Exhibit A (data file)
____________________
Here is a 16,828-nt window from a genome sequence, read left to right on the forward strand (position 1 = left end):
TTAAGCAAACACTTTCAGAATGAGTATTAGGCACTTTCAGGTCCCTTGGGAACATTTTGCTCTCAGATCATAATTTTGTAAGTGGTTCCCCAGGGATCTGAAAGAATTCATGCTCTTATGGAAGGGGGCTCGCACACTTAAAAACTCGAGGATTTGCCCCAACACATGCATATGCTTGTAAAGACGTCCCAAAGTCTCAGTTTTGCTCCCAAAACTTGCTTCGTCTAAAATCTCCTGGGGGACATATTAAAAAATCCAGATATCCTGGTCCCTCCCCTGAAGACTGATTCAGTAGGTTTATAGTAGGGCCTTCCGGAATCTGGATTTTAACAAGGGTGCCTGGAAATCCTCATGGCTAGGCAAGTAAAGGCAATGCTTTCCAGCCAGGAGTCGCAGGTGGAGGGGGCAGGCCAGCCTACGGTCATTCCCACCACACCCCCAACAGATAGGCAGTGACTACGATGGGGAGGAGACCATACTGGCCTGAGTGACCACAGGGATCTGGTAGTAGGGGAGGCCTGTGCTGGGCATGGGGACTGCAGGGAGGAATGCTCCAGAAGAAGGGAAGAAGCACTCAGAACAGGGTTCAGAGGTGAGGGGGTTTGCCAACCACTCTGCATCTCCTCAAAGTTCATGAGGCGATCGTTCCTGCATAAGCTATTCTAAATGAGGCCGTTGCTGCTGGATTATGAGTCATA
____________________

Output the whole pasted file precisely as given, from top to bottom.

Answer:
Here is a 16,828-nt window from a genome sequence, read left to right on the forward strand (position 1 = left end):
TTAAGCAAACACTTTCAGAATGAGTATTAGGCACTTTCAGGTCCCTTGGGAACATTTTGCTCTCAGATCATAATTTTGTAAGTGGTTCCCCAGGGATCTGAAAGAATTCATGCTCTTATGGAAGGGGGCTCGCACACTTAAAAACTCGAGGATTTGCCCCAACACATGCATATGCTTGTAAAGACGTCCCAAAGTCTCAGTTTTGCTCCCAAAACTTGCTTCGTCTAAAATCTCCTGGGGGACATATTAAAAAATCCAGATATCCTGGTCCCTCCCCTGAAGACTGATTCAGTAGGTTTATAGTAGGGCCTTCCGGAATCTGGATTTTAACAAGGGTGCCTGGAAATCCTCATGGCTAGGCAAGTAAAGGCAATGCTTTCCAGCCAGGAGTCGCAGGTGGAGGGGGCAGGCCAGCCTACGGTCATTCCCACCACACCCCCAACAGATAGGCAGTGACTACGATGGGGAGGAGACCATACTGGCCTGAGTGACCACAGGGATCTGGTAGTAGGGGAGGCCTGTGCTGGGCATGGGGACTGCAGGGAGGAATGCTCCAGAAGAAGGGAAGAAGCACTCAGAACAGGGTTCAGAGGTGAGGGGGTTTGCCAACCACTCTGCATCTCCTCAAAGTTCATGAGGCGATCGTTCCTGCATAAGCTATTCTAAATGAGGCCGTTGCTGCTGGATTATGAGTCATA